[5 September 2014]
The word “unlistenable” can damn an album forever. Lou Reed took a good three years to recover from the 66 minutes of industrial noise he chose to commit to vinyl on Metal Machine Music in 1975. Despite Reed’s considerable triumphs in the ‘80s, ‘90s and noughties, he could never quite shake off the shadow of that album, even if it was lauded in some quarters as the greatest “fuck you” of all time.
Wire are a British band who first came to prominence with 1977’s minimalist punk noise LP Pink Flag. They followed it up with the considerably more sophisticated albums Chairs Missing and 154 (1978 and 1979 respectively). These records displayed influences from outta-here Eno-era Roxy to Philio Glass / Steve Reich freeform minimalism. Wire weren’t limited thrash merchants—these guys could play and they could think.
But the band was an uneasy coalition between pop school and experimentation. Never that popular at the time, tending to the contrary, they decided to trash their burgeoning reputation for innovative, angular but melodic post-punk pop and in 1981 released Document and Eyewitness. This album was centered on a live 1980 performance at London’s Electric Ballroom, where they played only new material (bar an extract from one of their most popular tracks, “12XU”) and introduced such commonplace musical instruments as a hammer beating a gas cooker (which crops up more than once on the album). It also included a more straightforward 1979 set, again in London (Notre Dame Hall) and a contemporary performance of Chairs Missing‘s “Heartbeat” when Wire, bizarrely, supported the more mainstream Roxy Music 2.0 (natch).
“Unlistenable” was one of the more complimentary epithets applied to Document and Eyewitness when it came out. Undaunted, the band—following the re-release in recent years of those first three studio albums, now acknowledged as classics of the era—have decided to release this live album again, adding a couple of singles and a few demo/rehearsal performances.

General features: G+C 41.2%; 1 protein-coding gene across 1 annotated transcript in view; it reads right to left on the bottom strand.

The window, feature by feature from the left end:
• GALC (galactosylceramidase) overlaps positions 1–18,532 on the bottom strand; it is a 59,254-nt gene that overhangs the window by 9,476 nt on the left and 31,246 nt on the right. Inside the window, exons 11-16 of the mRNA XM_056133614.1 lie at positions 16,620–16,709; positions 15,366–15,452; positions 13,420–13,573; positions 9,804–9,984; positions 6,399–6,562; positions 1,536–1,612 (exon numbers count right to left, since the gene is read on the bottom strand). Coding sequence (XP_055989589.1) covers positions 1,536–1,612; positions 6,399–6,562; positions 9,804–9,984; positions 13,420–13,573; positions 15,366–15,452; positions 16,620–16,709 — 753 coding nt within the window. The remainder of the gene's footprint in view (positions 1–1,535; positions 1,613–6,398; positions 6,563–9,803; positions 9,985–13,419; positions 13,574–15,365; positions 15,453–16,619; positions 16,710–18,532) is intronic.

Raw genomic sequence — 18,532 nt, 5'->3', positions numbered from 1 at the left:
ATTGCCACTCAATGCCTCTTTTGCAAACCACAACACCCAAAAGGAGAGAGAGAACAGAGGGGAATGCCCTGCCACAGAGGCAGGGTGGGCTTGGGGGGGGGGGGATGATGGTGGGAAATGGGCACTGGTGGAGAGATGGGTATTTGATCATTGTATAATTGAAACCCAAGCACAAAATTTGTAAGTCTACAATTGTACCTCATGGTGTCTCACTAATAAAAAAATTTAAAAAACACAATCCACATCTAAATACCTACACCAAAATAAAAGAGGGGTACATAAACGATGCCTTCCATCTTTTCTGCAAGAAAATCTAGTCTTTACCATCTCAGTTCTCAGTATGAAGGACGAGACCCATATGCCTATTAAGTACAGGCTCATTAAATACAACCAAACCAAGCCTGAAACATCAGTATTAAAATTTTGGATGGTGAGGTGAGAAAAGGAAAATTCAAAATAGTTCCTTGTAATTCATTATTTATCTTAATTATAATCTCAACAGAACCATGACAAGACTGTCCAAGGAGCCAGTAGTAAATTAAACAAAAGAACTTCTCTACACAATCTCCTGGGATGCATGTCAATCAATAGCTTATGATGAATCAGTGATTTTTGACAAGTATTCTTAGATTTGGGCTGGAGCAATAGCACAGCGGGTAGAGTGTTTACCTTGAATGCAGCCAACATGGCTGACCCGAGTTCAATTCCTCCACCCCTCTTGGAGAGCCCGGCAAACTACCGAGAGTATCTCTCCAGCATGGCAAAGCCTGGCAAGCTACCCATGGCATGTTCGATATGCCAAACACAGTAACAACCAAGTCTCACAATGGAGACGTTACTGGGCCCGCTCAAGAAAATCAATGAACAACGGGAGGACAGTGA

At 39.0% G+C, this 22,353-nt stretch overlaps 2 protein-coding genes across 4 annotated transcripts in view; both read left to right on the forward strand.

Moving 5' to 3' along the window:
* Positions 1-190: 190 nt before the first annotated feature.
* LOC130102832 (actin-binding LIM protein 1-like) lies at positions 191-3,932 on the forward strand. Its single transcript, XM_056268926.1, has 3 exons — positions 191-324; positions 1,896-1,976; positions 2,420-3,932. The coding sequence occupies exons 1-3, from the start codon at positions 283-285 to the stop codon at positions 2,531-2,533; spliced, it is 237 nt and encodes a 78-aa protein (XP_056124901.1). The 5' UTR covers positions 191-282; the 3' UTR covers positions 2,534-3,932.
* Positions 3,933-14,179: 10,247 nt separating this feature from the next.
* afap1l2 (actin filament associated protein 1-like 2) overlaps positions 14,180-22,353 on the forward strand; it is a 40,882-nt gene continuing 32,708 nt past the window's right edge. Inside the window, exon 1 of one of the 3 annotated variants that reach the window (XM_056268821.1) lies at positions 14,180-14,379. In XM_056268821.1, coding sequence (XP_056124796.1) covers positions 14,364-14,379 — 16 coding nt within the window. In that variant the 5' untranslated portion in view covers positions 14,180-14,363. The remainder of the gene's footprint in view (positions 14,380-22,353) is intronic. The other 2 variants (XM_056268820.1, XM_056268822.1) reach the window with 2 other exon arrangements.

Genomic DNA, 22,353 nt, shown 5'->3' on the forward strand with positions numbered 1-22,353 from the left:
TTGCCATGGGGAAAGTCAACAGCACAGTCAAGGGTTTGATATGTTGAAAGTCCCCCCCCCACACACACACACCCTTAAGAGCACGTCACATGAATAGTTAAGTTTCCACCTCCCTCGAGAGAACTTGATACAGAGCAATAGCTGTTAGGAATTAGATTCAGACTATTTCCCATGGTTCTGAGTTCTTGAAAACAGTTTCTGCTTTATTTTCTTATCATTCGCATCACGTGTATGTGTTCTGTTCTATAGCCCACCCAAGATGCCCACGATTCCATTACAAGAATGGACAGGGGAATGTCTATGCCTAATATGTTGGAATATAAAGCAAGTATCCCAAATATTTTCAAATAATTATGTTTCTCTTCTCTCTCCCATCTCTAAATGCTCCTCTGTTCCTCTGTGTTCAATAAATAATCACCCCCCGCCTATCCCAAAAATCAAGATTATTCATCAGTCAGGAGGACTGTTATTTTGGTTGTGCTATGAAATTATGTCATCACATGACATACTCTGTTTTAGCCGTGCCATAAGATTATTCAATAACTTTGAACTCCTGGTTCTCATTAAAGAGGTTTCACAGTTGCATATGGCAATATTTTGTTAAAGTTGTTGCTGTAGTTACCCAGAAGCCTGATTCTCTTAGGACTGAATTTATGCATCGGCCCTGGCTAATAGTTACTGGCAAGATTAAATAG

In all honesty, the album’s listenability has not improved with age. There are 34 songs on this new version of Document and Eyewitness and, even if a number of the live tracks clock in at less than two minutes, the sheer relentlessness of the freeform, out-of-tune, semi-suicide mission wears you down by the time you are only halfway through. Three versions of “Underwater Experiences” is two and half times too many. The album is littered with some pretty joyless musical experiences: the tuneless mush of “Eels Sang Lino” (the rehearsal version sounds like a bad Peter Sellers comedy record); “We Meet Under Tables”—Warhol’s Plastic Exploding Inevitable on the implode; and the final track, “Part of Our History”, whose 14 minutes of amateur trumpet and flute might want to make you seek counseling.
And yet, and yet… the seeds of the glorious (mostly British) post-punk flowering of 1979-1981, one of the most creative periods in popular musical history, can all be heard in snatches here. Dip into Document and Eyewitness and at various times you will hear Joy Division’s rumbling, foreboding melancholia; the psychedelic swirl of Siouxie and the Banshees and the Cure; the dry, political aesthetic of Gang of Four and the Pop Group. R.E.M. didn’t cover a Wire song (“Strange” on Document) for charitable reasons. Wire could make discordant noise genuinely evocative.
The definitive history of post-punk—a chronicle to match Jon Savage’s classic England’s Dreaming on punk rock—has still be written. When it is, Wire, along with the equally underrated and influential Magazine, should sit in the front row. Those first three albums should be purchased again and again. And Chairs Missing‘s “Outdoor Miner”, the bastard immaculate nephew of the Kinks’ “Waterloo Sunset”, should run the airwaves across the globe. Start there, and not with Document and Eyewitness, one for historians, completists and masochists only.